If you’ve ever heard the phrase, cash flow is king, it’s talking about the working capital requirements of a small business. It’s not uncommon for businesses, large and small, to fund working capital needs rely on working capital financing, but before you borrow, you should make sure you really understand what your working capital needs are and the formulae you’ll need to make sure numbers make sense.

Working Capital From the Accounting Perspective Simplified

The definition of working capital your accountant would likely share with you is: Working Capital = Current Assets – Current Liabilities. It’s not enough to simply have cash in the bank at the end of the month. Your current assets are made up of cash in the bank, your current Accounts Receivable, and your inventory. Your liabilities are defined as your current Accounts Payable and any long-term payables (think small business loans, lines of credit, etc.) your business may have. If you divide the value of your current liabilities into your current assets, you’ll come up with a ratio of assets to liabilities—the goal should be to shoot for twice as many assets as you have liabilities (or a 2:1 Ratio). Anything below a 1:1 ratio is a giant red flag that you have negative working capital—even if you have cash in the bank at the end of the month.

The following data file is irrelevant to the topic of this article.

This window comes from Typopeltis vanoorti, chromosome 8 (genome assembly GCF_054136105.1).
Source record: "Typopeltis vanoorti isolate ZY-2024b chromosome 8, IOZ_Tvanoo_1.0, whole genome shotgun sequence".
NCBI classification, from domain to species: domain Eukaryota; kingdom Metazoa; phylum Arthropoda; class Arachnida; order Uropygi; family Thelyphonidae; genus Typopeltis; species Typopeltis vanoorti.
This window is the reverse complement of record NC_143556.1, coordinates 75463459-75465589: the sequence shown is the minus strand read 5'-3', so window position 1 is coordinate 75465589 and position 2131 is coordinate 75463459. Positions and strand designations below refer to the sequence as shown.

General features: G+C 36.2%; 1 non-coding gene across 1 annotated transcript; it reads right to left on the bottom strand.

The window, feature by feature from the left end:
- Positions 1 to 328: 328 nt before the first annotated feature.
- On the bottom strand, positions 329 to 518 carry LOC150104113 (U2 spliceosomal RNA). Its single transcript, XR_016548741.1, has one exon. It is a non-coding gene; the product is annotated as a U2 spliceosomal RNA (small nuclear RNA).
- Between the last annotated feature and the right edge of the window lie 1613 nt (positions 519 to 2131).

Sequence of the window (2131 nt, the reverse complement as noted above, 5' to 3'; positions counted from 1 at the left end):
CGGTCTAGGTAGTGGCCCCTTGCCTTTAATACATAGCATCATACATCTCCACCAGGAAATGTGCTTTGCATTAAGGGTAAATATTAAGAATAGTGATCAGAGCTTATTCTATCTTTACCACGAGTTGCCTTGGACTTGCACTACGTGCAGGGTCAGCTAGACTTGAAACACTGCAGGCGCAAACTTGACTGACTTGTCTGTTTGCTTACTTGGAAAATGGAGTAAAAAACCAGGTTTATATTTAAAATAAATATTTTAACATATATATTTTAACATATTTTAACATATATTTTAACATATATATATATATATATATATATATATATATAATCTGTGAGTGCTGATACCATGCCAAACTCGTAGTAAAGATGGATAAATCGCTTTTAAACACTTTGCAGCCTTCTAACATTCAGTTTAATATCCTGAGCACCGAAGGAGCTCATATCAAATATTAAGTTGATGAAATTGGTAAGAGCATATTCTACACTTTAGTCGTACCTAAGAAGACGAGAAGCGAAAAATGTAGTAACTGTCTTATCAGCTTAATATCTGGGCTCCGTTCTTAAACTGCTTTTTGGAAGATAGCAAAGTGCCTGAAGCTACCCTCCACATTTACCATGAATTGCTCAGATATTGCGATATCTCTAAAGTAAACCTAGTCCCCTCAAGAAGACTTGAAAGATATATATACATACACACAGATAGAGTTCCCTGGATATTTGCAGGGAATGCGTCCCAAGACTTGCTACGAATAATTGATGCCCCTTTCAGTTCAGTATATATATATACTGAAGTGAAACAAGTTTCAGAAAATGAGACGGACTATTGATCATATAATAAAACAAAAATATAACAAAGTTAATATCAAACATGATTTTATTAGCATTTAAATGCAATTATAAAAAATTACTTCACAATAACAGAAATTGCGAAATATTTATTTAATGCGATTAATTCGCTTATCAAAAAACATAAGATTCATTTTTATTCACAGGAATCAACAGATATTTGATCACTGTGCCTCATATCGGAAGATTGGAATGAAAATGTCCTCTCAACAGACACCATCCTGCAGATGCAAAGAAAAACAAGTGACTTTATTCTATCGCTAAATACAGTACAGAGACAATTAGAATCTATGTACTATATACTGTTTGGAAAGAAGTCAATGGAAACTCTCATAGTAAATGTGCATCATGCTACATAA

In terms of small businesses, it might make more sense to consider the formula in terms of the average number of days it takes your inventory to turn over, how quickly you need to pay for that inventory, and the average number of days it takes for your customers to pay you. If you’re customers don’t pay you quickly enough to meet your financial obligations to your suppliers (or your inventory sits on the shelf too long—tying up capital that could otherwise be used to increase revenue and profits), you will have trouble meeting your working capital needs out of cash flow.

In other words, staying on top of your average inventory turns is just as important as monitoring your Accounts Payable and Accounts Receivable to maintain a ratio of 1:1 or better—with the goal of 2:1.

It’s not uncommon for businesses to struggle fueling their working capital needs with their Accounts Payable alone. Many businesses turn to financing to bridge the gap using a combination of net profits and borrowed funds to meet the shortfall. Nevertheless, any financing you use for working capital becomes a liability and needs to be included in your ratio, so if you’re not careful, you could negatively impact that metric by borrowing and make your business unprofitable.

This may sound like a bunch of accounting mumbo-jumbo, but this is a very important ratio to understand. And, it’s fair to say that most businesses never attain the 2:1 ratio (but then again, roughly half of all the businesses that start today will be out of business within five years). Supporting evidence of the importance of this metric.

Does Working Capital Financing Make Sense for My Business?